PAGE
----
The soil around the rootball of a newly transplanted palms should be kept moderately moist for the first 4 to 6 months after planting. At that point is can be gradually weaned off of supplemental watering. How many times you water a week is not the important factor, but rather how moist the soil is staying. Watering very lightly several times or more thoroughly once may yield the same general soil moisture levels. That said you should not need to water 3-4 time a week to maintain adequate soil moisture.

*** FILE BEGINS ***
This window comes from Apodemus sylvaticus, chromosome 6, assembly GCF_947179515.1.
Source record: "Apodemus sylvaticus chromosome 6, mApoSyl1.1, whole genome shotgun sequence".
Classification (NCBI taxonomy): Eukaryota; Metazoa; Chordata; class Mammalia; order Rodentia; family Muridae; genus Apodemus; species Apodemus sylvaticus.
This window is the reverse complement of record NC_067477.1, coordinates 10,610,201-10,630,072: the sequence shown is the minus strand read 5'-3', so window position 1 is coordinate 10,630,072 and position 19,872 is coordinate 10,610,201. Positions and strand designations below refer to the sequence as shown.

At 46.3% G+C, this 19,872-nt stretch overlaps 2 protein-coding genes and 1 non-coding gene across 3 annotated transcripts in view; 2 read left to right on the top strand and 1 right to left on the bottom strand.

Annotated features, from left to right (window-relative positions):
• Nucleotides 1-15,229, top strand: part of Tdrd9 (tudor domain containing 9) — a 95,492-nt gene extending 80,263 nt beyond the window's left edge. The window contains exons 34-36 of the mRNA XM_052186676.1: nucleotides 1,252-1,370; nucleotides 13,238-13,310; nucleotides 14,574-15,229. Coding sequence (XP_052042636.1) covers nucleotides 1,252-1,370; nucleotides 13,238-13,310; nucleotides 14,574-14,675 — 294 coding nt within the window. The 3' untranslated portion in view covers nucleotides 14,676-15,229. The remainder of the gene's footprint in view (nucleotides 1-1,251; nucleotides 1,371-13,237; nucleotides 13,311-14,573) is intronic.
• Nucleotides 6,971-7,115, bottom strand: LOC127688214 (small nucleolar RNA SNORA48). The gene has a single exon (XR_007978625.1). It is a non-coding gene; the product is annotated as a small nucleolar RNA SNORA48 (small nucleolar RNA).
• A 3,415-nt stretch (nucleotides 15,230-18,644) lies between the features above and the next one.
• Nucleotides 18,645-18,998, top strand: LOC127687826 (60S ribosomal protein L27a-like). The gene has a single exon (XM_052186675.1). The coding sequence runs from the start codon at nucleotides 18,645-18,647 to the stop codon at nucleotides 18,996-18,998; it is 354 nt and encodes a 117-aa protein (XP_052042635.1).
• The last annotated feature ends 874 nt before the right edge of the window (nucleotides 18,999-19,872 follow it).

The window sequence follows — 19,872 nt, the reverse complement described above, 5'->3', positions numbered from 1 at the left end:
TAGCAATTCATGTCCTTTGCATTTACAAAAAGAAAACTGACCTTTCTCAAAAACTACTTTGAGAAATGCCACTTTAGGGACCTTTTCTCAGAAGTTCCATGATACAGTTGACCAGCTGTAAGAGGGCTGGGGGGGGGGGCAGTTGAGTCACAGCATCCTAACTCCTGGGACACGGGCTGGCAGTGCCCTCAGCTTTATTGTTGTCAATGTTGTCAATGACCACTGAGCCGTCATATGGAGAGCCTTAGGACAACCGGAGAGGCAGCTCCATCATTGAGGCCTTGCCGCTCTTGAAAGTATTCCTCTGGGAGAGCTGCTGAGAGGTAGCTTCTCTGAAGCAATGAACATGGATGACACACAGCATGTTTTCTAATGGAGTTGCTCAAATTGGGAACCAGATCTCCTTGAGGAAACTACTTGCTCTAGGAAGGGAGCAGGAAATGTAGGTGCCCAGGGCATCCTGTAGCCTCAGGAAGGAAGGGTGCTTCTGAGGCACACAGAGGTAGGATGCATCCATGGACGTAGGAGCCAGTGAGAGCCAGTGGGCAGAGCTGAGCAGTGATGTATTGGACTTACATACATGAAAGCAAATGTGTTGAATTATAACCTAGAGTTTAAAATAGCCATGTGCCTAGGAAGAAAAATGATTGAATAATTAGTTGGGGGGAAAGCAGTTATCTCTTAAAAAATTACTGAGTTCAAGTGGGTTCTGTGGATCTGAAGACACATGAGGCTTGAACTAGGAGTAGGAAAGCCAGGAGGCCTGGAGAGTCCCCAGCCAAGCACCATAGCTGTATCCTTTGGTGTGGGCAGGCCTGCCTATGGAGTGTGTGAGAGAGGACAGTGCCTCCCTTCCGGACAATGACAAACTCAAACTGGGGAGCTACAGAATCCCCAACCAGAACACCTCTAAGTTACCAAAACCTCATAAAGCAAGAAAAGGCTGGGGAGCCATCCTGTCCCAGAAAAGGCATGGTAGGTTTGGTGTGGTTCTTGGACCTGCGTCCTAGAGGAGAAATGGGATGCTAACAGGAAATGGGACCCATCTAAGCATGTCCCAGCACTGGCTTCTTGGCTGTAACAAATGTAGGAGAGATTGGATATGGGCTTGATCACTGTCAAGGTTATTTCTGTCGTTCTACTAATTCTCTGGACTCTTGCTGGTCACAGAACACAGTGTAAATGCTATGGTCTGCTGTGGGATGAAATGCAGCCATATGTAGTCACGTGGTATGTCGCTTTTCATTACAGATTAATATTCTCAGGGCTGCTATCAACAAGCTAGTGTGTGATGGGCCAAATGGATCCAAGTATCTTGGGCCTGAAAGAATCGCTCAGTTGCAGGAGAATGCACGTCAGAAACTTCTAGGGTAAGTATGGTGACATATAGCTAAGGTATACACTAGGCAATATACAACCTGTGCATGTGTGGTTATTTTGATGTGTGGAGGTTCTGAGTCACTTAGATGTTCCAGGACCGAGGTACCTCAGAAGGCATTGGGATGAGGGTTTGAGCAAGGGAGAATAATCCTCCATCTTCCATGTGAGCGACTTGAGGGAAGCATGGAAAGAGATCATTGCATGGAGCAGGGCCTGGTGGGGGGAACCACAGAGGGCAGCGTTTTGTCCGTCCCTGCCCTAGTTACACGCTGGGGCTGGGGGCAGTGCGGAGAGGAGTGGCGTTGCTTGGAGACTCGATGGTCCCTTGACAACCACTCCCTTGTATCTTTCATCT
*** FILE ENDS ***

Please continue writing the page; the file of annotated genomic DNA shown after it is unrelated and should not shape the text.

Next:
You are correct that magnesium is often needed but so is potassium, and at time micronutrients depending on how poor and sandy the soil is. According to the Florida Extension Service, "'Palm Special' fertilizers are available with chelated micronutrients that contain a ratio of N:P:K:Mg of 2:1:3:1 for sandy, nutrient-poor soils. To ensure a steady supply of nutrients, multiple applications are recommended at a rate of 1.5 pounds per 100 square feet of canopy 4 times per year, or alternatively at 1 pound per 100 square feet of canopy 6 times per year. N, K, and Mg should be in controlled- release form to provide nutrients over a 3-month period. When possible, dry, granular fertilizers should be broadcast under the palm canopy, not up against the trunk and not in bands around the trunk." When your new transplant has been in the ground about 3-4 months sprinkle a light surface application of the "Palm Special" fertilizer around the plant near the edges of the root ball and water it in well.
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